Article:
Dental Crossbite


Dental crossbite is a term for abnormal occlusion of the teeth in a transverse plane. It can also be used to describe the reversal of position of vertical overlap between upper and lower teeth. Generally, cross-bites are caused due malposition of one or more teeth which interferes with opposing tooth in the dental arch. The crossbite may include anterior or posterior teeth and could be skeletal, dental or functional in origin.


Anterior crossbites result from displacement of maxillary incisors towards the palate in relationship with the mandibular anterior teeth. It may be associated with an extra tooth and eruption of the teeth in abnormal positions. Posterior crossbites are seen when one or more teeth in the dental arch are not in alignment, leading to lack of co-ordination in lateral dimension. The condition can be unilateral (one-sided) or bilateral (affects both sides).

Another variation of posterior cross bite is termed as ‘scissor bite’, where maxillary posteriors occlude with mandibular teeth in a direction towards the cheeks. The skeletal forms of crossbite are associated with discrepancies in the development of maxilla and mandible. It may be inherited or may result form defective embryological development. It can also be seen in cases with excessive mandibular growth with narrow maxilla. Functional crossbites are seen in patients exhibiting a pseudo class III malocclusion, with habitual forward placement of the mandible.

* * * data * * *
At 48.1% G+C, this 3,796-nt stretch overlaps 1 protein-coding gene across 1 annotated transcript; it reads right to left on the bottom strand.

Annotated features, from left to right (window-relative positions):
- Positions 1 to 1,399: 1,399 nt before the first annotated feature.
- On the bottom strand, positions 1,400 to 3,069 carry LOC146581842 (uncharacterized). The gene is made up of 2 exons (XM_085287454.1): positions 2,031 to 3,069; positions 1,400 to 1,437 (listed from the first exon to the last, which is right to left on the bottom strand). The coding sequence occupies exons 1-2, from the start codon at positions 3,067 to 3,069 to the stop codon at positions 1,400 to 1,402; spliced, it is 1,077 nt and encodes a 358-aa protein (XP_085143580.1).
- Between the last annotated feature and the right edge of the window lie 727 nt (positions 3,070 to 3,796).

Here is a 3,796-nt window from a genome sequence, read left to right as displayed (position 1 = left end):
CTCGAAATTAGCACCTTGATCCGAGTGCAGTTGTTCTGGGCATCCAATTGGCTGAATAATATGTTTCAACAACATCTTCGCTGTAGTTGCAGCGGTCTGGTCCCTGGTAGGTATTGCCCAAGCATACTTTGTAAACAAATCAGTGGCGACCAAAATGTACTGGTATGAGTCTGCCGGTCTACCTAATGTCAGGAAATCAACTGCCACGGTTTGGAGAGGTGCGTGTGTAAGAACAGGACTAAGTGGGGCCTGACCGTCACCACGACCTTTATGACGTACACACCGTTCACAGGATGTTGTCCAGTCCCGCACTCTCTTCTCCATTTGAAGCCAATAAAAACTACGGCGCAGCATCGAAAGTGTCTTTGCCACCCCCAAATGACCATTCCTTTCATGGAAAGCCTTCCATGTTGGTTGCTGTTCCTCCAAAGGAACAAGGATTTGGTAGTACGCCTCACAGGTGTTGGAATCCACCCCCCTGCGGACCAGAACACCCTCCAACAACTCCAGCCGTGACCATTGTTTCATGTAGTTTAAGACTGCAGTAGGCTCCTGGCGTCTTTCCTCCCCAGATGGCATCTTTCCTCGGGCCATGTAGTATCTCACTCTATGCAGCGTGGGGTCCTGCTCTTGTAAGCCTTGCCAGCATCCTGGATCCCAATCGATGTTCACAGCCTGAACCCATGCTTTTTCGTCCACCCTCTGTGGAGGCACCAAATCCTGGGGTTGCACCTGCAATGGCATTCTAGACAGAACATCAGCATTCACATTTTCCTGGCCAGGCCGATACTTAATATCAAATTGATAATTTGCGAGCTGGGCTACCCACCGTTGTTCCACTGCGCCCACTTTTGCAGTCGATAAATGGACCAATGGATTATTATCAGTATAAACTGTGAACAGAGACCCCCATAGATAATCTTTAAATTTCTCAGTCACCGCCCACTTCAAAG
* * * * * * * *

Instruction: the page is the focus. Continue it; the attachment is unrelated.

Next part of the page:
• The persistence of a milk tooth often results in palatal displacement of its permanent successor leading to an anterior crossbite.
  • Crowding of the teeth and abnormal displacement of the teeth due to various reasons can also lead to dental crossbites.
  • Certain oral habits are frequently associated with crossbites including thumb sucking and mouth breathing. In patients with abnormal muscles force and tongue movements, narrowing of upper dental arch may take place leading to posterior crossbites.
  • Retarded development of the maxilla or forwardly positioned mandible can also lead to posterior cross bites.
  • Congenital defects leading to collapse of maxillary dental arch such as cleft palate can cause crossbites.
  • Any disorders or syndrome affecting unilateral growth of the face and the jaws.


In a developing anterior crossbite, tongue blade therapy can be used if there is sufficient space for the tooth to be brought out. The blade is made to rest on the mandibular tooth in crossbite and acts as a fulcrum. The patient is asked to rotate the oral part of the blade upwards and forwards. This is continued for 1 to 2 hours for about 2 weeks.

Other commonly used orthodontic appliances to treat anterior crossbites include Catlan’s appliance or lower anterior inclined plane, Z spring (double cantilever spring) and fixed mechanotherapy using multi-looped arch wires. The skeletal form of crossbites can be treated by using reverse head gear (protraction face masks) causing protraction of maxilla.

Posteriors crossbites can be treated using cross elastics. Coffin spring, quad helix are few other intra-oral appliances used. The removable type of appliance used is acrylic plates containing jack screws. Bilateral skeletal crossbite along with a narrow deep palate can be treated by rapid maxillary expansion treatment.


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